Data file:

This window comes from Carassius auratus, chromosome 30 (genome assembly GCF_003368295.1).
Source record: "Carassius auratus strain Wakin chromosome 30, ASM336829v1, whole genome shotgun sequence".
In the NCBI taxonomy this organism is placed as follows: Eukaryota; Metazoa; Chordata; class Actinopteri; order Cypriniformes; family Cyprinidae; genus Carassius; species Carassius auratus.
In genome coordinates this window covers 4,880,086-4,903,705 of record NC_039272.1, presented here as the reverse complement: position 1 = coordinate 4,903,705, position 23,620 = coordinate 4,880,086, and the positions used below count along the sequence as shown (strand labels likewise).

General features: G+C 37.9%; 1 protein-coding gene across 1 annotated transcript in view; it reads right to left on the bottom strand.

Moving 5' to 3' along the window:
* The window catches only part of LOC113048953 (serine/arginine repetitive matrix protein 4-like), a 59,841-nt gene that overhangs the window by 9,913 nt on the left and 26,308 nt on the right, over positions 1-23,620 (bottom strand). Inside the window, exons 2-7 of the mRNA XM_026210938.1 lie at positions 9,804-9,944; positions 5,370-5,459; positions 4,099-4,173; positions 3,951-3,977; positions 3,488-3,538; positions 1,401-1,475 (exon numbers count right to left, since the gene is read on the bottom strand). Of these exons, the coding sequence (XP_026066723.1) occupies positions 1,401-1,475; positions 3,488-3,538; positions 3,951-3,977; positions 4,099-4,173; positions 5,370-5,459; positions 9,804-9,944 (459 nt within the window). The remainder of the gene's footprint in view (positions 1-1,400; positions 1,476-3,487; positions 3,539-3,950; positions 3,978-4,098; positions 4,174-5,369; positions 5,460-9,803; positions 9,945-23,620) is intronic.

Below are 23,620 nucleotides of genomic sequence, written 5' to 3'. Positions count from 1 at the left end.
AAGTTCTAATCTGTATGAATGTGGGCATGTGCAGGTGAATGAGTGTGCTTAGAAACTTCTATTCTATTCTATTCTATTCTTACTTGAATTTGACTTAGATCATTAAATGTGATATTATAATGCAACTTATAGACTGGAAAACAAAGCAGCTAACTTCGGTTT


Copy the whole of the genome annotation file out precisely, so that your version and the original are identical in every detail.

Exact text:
This window comes from Carassius auratus, chromosome 30 (genome assembly GCF_003368295.1).
Source record: "Carassius auratus strain Wakin chromosome 30, ASM336829v1, whole genome shotgun sequence".
In the NCBI taxonomy this organism is placed as follows: Eukaryota; Metazoa; Chordata; class Actinopteri; order Cypriniformes; family Cyprinidae; genus Carassius; species Carassius auratus.
In genome coordinates this window covers 4,880,086-4,903,705 of record NC_039272.1, presented here as the reverse complement: position 1 = coordinate 4,903,705, position 23,620 = coordinate 4,880,086, and the positions used below count along the sequence as shown (strand labels likewise).

General features: G+C 37.9%; 1 protein-coding gene across 1 annotated transcript in view; it reads right to left on the bottom strand.

Moving 5' to 3' along the window:
* The window catches only part of LOC113048953 (serine/arginine repetitive matrix protein 4-like), a 59,841-nt gene that overhangs the window by 9,913 nt on the left and 26,308 nt on the right, over positions 1-23,620 (bottom strand). Inside the window, exons 2-7 of the mRNA XM_026210938.1 lie at positions 9,804-9,944; positions 5,370-5,459; positions 4,099-4,173; positions 3,951-3,977; positions 3,488-3,538; positions 1,401-1,475 (exon numbers count right to left, since the gene is read on the bottom strand). Of these exons, the coding sequence (XP_026066723.1) occupies positions 1,401-1,475; positions 3,488-3,538; positions 3,951-3,977; positions 4,099-4,173; positions 5,370-5,459; positions 9,804-9,944 (459 nt within the window). The remainder of the gene's footprint in view (positions 1-1,400; positions 1,476-3,487; positions 3,539-3,950; positions 3,978-4,098; positions 4,174-5,369; positions 5,460-9,803; positions 9,945-23,620) is intronic.

Below are 23,620 nucleotides of genomic sequence, written 5' to 3'. Positions count from 1 at the left end.
AAGTTCTAATCTGTATGAATGTGGGCATGTGCAGGTGAATGAGTGTGCTTAGAAACTTCTATTCTATTCTATTCTATTCTTACTTGAATTTGACTTAGATCATTAAATGTGATATTATAATGCAACTTATAGACTGGAAAACAAAGCAGCTAACTTCGGTTT